Revenge killings: Shiite Muslim assassins are killing former members of Saddam Hussein's mostly Sunni Muslim regime with impunity in a wave of violence that, combined with the ongoing Sunni insurgency, threatens to escalate into civil war.

The war between Shiite vigilantes and former Baath Party members is seldom investigated and largely overshadowed by the insurgency. The U.S. military is preoccupied with hunting down suicide bombers and foreign terrorists, and Iraq's new Shiite leaders have little interest in prosecuting those who kill their former oppressors or their enemies in the insurgency.

The killings have intensified since January's Shiite electoral victory, and U.S. and Iraqi officials worry that they could imperil progress toward a unified, democratic Iraq.

Oh look. A tunnel with a light at the end: The Iraqi interim government announced the arrest of a man it described as a key figure in the country's most feared terrorist group and expressed confidence Friday it was tightening the noose around his leader, Abu Musab al-Zarqawi.

Word of the capture came as insurgents ambushed a U.S. patrol, killing three American soldiers and wounding nine. Friday's attack took place in Tarmiyah, about 20 miles north of the capital.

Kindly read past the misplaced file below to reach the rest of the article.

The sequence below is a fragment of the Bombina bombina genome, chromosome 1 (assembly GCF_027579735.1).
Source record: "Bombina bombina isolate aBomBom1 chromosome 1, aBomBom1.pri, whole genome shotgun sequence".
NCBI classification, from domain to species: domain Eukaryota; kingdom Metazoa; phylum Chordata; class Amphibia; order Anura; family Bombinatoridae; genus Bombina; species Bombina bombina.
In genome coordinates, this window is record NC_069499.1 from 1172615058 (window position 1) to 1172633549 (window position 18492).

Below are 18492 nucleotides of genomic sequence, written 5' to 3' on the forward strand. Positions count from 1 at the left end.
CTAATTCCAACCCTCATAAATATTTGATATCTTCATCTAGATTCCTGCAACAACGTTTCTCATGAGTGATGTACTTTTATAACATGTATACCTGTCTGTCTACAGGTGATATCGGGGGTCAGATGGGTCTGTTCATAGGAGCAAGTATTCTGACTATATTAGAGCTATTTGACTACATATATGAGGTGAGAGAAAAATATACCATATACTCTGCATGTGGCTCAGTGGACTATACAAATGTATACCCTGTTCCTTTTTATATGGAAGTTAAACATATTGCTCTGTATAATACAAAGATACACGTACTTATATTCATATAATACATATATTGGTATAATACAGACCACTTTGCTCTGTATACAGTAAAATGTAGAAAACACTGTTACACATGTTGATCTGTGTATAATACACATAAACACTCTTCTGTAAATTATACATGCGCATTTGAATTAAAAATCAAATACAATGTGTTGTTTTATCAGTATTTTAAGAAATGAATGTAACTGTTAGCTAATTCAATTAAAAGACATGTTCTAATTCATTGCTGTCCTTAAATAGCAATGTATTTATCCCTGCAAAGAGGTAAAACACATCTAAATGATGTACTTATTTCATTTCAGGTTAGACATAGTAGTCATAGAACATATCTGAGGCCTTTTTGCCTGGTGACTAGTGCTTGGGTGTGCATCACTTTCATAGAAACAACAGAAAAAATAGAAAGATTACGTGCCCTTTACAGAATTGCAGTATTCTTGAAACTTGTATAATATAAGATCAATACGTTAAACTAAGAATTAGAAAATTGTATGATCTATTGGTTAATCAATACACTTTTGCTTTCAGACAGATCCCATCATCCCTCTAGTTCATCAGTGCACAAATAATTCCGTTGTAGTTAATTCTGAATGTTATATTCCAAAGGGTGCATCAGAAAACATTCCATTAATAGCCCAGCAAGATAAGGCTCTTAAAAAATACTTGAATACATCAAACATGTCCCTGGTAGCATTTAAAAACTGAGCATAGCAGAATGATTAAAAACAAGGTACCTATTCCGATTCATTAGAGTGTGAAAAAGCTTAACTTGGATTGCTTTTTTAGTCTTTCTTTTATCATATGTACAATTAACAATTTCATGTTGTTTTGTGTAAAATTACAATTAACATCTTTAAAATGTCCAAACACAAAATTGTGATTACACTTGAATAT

But they say fewer Americans are dying!: Nearly two years after the U.S.-led invasion, and almost a month after elections, Baghdad remains a terrifying place.

U.S. and Iraqi authorities spoke of a post-election lull, attributing a drop in attacks to ramped-up security before the Jan. 30 vote. But that's all relative.

More than 40 people were killed on election day alone, while nearly 100 died last weekend.

Although exact figures are not available, attacks against Iraqis seem to have increased steadily as militant groups vow to undermine what the government and the U.S. military see as progress.

An enabler speaks the truth, for once: South Carolina U.S. Sen. Lindsey Graham, back from a weeklong journey overseas, offered the sobering assessment Friday that American troops will be in Iraq for years and casualties are likely for some time to come. Graham vowed to push to increase the size of the military, attracting recruits through bonuses and benefits. But, he said, there is no need for a draft.

"The Iraqi people are more empowered but the security situation is worse," he said. "We had a lot less freedom to move around. In many ways in terms of security it is not better off than all."